Race, between nature and culture

The third part of the book deals with the years 1910 to 1960 and clarifies in particular the discourses advocating cultural relativism, which lead to “thinking about otherness differently”: indigenous behaviors are then scrutinized by ethnologists, like Paul Rivet, Marcel Mauss and Lucien Lvy-Bruhl from the 1920s, who launched into “the comparative study of the social and cultural characteristics of peoples” (p. 498). As these young sciences become institutionalized, field observers, whether military doctors or administrators, understand “the natives through new reading grids”, freeing themselves “little by little from the all-innate to explain the origin of the divergences between the peoples” (p. 499). Despite successive declarations made in the 1950s and 1960s under the auspices of theUNESCO by scientists who recognize the fact that races as natural constants do not exist, the concept of “biological” race is still popular in the XXIe century “in the popular imagination as among certain scientists” (p. 545) and takes new forms, notably those of genetic identifications to identify the belonging of an individual to a discrete group, defined as “racial”.

Present legacies of scientific racial bias

Basically, Delphine Peiretti-Courtis' work delivers a story often left aside by historians of science and medicine with great skill, nuance and precision. The book also invites us to question the past and present uses of the racial object in our contemporary societies.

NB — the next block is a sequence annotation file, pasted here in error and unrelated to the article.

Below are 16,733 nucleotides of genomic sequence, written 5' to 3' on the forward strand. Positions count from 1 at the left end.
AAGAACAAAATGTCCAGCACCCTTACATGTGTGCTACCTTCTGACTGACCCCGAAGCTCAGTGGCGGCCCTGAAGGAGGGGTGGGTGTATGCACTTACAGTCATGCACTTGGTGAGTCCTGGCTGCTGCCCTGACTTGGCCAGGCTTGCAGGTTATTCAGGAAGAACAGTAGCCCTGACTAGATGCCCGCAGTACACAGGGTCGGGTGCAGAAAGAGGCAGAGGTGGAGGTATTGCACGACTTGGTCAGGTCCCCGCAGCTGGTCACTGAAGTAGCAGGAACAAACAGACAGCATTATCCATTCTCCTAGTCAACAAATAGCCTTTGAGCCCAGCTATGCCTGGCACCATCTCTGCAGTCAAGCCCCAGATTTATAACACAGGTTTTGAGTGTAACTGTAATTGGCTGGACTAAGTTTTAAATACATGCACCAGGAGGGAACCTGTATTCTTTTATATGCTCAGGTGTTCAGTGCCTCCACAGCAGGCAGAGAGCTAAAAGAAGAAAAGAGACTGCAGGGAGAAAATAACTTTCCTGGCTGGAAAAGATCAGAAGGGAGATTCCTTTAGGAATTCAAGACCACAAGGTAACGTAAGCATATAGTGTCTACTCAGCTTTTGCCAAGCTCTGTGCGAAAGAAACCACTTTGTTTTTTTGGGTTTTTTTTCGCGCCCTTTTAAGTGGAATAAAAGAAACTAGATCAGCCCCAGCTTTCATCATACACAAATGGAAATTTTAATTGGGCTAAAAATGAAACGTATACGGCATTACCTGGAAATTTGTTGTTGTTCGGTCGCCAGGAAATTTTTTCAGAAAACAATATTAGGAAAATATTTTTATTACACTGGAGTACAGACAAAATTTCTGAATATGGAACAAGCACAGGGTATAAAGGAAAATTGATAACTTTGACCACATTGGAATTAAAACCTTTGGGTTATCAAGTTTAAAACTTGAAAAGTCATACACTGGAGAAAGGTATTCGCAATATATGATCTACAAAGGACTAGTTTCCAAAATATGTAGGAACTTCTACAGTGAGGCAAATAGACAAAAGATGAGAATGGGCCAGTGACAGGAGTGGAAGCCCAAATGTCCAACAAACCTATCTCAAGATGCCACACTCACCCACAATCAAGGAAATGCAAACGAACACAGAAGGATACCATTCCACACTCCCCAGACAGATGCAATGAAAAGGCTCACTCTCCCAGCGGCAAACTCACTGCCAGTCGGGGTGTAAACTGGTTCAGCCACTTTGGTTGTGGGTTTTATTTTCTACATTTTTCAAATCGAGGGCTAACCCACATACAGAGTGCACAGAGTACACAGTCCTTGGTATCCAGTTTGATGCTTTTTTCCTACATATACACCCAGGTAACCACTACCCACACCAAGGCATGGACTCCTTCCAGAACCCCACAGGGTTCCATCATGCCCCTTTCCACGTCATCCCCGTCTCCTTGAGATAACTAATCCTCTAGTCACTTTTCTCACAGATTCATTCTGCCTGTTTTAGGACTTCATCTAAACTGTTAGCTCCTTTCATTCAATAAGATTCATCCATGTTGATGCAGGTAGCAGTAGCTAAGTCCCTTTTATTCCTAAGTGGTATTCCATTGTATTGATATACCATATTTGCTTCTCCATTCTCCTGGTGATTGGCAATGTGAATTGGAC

A few pages at the beginning and end of the work highlight the persistence, in contemporary times, of stereotypes about black bodies, legitimized by medical and scientific authority throughout the centuries. XIXeXXe shekels. Precisely, the work would have benefited more from an epilogue inviting the reader to question the continuities until today of the uses of race in medicine and its new reconfigurations, particularly in genetics: the “retrieves of the Empire”, as the historian and anthropologist Ann Laura Stoler calls them In The flesh of empire: Intimate knowledge and racial powers in the colonial regime have ceased to litter our present. The popularization in recent years of genetic ancestry tests and the growing media coverage of scientific publications identifying diverse geographic ancestry within groups of human populations continue to legitimize the return to this racial imaginary in biology, constantly defined by phenotypic criteria. distinct.

Centered on the French Empire, the work could also have interacted more with works on other colonial empires or post-slavery societies, such as Brazil or the United States, in order to analyze the numerous transnational circulations of medical and scientific theories relating to black bodies. These few points constitute new avenues which could be explored in new publications and take nothing away from this book, which proves to be as detailed as necessary in the historiography on the French Empire, race and science.